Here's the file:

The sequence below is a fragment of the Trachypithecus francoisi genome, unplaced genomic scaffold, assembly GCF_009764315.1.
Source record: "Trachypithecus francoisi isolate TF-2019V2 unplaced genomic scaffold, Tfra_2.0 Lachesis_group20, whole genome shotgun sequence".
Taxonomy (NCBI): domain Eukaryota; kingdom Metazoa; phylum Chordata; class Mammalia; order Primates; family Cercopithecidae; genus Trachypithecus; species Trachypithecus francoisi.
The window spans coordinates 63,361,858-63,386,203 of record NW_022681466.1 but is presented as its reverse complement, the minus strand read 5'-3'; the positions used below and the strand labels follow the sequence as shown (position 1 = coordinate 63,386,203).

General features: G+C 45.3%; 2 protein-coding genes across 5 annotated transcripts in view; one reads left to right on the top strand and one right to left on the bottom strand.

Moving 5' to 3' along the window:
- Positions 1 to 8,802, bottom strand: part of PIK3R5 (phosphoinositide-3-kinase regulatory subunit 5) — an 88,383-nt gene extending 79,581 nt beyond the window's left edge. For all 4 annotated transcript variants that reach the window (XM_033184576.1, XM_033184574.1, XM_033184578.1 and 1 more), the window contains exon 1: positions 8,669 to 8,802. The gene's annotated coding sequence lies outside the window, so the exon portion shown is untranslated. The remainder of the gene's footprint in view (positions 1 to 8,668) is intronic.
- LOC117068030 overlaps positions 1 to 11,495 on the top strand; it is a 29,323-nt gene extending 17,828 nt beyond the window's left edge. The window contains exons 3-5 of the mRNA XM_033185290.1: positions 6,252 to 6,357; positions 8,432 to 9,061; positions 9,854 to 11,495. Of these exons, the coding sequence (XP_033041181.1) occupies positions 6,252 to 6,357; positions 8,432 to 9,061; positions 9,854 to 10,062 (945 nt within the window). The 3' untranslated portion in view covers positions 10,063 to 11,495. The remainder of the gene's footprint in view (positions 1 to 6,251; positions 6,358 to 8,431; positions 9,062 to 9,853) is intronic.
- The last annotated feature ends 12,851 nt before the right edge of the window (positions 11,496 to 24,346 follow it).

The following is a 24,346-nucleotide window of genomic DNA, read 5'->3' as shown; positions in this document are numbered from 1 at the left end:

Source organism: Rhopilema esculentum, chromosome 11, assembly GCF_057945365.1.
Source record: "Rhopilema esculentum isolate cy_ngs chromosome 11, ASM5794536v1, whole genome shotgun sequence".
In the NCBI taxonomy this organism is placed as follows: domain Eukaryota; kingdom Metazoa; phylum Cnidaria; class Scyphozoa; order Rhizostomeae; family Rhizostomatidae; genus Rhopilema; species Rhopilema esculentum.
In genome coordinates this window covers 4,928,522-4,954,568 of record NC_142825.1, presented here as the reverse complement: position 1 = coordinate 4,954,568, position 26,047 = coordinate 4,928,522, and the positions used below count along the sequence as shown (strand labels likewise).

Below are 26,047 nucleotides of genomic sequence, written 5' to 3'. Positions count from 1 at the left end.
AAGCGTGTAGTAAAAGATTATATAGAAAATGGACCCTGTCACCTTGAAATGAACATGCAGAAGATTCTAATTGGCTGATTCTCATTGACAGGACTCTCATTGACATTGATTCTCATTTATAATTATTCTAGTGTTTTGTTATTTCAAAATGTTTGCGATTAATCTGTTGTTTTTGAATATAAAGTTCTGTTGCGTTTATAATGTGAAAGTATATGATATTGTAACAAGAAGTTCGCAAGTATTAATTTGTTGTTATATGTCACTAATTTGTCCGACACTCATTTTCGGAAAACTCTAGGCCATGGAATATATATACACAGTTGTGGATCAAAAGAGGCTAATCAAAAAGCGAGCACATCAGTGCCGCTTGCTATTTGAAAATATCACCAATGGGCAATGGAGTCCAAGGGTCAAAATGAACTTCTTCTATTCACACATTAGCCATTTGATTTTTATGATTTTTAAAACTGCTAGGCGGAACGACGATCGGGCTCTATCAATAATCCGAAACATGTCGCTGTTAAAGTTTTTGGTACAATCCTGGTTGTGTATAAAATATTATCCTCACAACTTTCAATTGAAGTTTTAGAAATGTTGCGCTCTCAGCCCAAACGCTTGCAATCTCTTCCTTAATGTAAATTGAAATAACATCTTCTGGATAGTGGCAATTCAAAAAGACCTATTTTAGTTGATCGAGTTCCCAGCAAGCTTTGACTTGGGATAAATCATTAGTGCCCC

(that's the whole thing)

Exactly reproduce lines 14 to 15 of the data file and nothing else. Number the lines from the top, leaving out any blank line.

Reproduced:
In genome coordinates this window covers 4,928,522-4,954,568 of record NC_142825.1, presented here as the reverse complement: position 1 = coordinate 4,954,568, position 26,047 = coordinate 4,928,522, and the positions used below count along the sequence as shown (strand labels likewise).

Below are 26,047 nucleotides of genomic sequence, written 5' to 3'. Positions count from 1 at the left end.